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Form Knockouts that Exceed Station Range
or Press Tonnage Capacity

Segmented knockout tools punch larger knockouts with press tonnage
 

To achieve knockouts larger than the presumed capability of the punch press, use a segmented knockout tool (Figs. 6-7). These knockouts won’t be as ‘pretty’ as those formed by a standard knockout tool, but they do the job in many applications. These tools position knockout tabs at specific locations to facilitate slug removal.

A variation of the segmented knockout is the arch-bridge lance and form tool, with each edge of the arch chamfered to help overlap the hits and minimize distortion.

Employing either tool for larger knockouts uses less tonnage than standard tools on smaller knockouts, thus reducing machine wear. Another knockout technique for minimizing machine wear: use of down-forming. It produces a larger footprint without requiring increased press tonnage. In contrast, up-forming requires a spring stripper and additional force.

Rollerball and Straightline Deburr Tools Eliminate Secondary Operations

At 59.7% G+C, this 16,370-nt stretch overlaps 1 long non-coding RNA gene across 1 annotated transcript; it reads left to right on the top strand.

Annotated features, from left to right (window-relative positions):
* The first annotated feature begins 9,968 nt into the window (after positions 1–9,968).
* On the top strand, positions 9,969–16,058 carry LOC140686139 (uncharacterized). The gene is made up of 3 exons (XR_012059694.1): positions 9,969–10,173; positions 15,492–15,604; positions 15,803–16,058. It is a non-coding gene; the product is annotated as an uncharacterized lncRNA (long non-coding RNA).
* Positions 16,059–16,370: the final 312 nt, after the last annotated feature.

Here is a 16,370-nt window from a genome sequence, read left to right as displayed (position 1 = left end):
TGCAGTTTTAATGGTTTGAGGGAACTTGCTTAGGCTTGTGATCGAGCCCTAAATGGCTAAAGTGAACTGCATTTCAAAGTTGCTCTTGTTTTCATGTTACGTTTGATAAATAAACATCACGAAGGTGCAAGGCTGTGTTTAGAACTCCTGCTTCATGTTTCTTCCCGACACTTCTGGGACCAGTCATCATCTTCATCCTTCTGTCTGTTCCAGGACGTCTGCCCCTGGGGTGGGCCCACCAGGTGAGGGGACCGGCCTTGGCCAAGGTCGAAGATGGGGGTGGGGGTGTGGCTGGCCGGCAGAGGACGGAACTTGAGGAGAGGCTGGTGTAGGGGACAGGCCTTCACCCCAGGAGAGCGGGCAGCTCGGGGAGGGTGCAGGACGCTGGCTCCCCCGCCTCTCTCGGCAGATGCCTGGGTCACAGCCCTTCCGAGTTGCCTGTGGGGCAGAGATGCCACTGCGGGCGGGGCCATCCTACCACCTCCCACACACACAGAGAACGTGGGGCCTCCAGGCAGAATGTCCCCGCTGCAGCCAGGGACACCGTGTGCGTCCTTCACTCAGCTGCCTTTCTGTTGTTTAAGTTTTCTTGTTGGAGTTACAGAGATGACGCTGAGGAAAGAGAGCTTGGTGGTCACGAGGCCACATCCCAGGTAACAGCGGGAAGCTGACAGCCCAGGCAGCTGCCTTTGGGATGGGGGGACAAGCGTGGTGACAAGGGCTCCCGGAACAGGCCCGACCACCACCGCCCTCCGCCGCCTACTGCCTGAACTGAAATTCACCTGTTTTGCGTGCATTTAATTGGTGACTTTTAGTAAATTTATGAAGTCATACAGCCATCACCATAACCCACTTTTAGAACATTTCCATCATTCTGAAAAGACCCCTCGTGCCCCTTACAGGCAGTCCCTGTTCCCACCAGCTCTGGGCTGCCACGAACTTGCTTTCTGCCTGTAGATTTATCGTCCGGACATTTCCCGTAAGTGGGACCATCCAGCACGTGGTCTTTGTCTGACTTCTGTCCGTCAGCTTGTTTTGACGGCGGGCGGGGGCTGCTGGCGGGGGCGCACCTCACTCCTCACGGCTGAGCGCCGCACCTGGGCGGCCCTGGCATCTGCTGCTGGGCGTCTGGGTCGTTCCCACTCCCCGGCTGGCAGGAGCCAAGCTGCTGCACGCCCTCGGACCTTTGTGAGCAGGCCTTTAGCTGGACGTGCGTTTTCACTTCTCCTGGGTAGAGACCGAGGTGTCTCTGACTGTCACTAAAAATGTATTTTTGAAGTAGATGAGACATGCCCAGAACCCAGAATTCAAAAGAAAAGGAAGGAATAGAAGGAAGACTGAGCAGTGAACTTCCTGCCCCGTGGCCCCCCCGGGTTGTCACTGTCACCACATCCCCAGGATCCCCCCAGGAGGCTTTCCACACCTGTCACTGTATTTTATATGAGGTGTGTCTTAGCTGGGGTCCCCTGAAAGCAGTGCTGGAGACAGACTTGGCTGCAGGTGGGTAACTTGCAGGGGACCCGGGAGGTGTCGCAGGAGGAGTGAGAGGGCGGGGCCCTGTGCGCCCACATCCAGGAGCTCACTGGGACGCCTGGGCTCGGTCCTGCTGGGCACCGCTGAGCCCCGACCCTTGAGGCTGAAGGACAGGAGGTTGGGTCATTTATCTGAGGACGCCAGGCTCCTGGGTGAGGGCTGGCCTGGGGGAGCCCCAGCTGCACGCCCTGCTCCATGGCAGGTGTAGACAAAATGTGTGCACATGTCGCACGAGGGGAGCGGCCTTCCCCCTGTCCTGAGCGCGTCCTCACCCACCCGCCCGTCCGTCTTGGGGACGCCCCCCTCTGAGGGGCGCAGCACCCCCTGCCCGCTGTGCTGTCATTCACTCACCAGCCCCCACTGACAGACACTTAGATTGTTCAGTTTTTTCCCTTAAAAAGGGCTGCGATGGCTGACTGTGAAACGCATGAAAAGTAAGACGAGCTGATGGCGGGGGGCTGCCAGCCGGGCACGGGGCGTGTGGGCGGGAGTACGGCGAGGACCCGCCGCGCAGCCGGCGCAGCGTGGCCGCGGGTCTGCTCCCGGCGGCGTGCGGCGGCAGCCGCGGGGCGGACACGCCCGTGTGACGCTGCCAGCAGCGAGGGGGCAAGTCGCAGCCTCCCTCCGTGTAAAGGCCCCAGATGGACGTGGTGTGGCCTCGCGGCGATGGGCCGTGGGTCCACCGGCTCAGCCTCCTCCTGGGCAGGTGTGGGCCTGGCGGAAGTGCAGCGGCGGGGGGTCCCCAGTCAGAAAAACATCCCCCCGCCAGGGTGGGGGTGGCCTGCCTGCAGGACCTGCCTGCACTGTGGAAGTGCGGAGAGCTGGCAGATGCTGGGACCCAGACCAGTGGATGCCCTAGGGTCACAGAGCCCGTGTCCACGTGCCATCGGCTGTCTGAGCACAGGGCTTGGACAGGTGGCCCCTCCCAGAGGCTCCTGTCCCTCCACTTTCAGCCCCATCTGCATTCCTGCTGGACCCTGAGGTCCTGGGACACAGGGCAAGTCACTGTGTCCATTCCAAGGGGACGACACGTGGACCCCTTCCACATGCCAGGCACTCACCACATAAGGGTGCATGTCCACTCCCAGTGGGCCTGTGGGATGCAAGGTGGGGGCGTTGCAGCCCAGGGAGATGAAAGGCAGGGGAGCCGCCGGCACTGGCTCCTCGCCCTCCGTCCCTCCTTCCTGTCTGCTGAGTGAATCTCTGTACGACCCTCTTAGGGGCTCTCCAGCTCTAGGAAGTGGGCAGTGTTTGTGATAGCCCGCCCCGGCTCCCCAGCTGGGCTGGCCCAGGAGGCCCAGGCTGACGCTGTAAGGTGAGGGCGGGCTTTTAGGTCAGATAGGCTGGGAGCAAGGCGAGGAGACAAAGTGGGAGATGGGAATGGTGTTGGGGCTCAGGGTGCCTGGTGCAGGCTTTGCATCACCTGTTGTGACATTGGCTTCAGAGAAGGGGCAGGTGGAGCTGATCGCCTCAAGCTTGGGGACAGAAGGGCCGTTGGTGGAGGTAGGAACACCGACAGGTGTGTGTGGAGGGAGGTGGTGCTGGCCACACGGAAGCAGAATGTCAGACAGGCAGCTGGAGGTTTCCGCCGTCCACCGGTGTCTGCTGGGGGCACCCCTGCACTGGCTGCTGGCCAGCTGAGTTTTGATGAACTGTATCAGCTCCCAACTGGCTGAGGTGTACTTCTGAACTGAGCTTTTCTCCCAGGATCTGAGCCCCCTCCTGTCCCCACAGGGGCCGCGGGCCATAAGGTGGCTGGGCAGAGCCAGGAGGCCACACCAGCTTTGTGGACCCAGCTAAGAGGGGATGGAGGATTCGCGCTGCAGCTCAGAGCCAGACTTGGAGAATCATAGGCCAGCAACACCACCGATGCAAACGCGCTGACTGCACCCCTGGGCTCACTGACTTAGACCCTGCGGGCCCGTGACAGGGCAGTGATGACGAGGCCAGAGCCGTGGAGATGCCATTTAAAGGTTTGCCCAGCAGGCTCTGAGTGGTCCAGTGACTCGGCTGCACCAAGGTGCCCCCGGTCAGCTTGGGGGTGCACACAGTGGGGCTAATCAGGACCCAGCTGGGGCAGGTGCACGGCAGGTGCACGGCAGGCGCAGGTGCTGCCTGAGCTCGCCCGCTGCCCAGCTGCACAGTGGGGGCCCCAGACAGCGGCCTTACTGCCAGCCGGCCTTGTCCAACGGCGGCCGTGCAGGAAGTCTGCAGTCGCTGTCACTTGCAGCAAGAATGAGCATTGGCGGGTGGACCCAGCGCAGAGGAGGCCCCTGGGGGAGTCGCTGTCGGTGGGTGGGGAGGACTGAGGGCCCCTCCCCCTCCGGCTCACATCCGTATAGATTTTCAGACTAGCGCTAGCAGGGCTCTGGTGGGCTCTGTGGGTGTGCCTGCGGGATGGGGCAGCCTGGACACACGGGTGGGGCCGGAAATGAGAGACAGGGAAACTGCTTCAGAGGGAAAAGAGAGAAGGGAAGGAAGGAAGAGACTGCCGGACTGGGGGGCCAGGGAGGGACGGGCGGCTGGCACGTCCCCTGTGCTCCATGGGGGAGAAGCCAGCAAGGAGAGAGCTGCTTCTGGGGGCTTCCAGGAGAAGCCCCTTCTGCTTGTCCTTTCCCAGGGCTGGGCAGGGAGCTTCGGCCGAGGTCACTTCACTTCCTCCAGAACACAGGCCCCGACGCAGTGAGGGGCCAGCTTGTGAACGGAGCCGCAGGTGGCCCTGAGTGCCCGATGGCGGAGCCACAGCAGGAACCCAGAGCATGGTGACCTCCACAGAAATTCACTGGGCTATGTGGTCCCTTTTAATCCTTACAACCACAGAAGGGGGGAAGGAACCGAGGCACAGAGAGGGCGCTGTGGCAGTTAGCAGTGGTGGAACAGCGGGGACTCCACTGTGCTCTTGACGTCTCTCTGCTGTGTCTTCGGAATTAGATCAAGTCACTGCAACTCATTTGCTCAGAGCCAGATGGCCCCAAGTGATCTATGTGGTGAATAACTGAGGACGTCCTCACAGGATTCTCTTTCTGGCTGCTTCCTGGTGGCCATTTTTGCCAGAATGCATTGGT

burrs on parts can be removed using a rollerball tool
Fig. 8—Always a problem, burrs on parts can be removed using a rollerball tool (shown) or straightline deburring tool.
The rollerball deburr tool is designed for thick-turret and Trumpf-style presses. This tool, operating in the x and y axes of the press with the ram down, pushes the burr away and creates a radius on the side of the part (Fig. 8). Using a special ball in the upper and lower part of the tool, all part contours can be processed, including small corners.

The straightline deburr tool deburrs in a straight line as well as through tight corners, and is used in an auto index station or as two tools set at 90-deg. angles to each other. It utilizes a raised area on the die, angled at 20 deg., and coins the burr back into the material’s fracture area. The 20-deg. angle helps prevent sideways movement of the material or parts. While not material-thickness-specific, the straightline deburr tool is parting-tool-specific, and should be designed for use with a specific-width parting tool when immediately deburring adjacent parts. It also can be used to deburr a single side or the interior of a rectangular opening.

Both straightline and rollerball deburr tools are good tooling investments because they eliminate time-consuming and expensive secondary burr-removing operations. MF

Article provided by Mate Precision Tooling, Anoka, MN; www.mate.com
Industry-Related Terms: Burr, Center, CNC, Corner Radius, Corner, Die Clearance, Die, Edge, Form, Forming, Obround, Outside Radius, Point, Punch Press, Ram, Slug, Stripper, Blanking
View Glossary of Metalforming Terms

 

See also: Mate Precision Tooling

Technologies: CNC Punching

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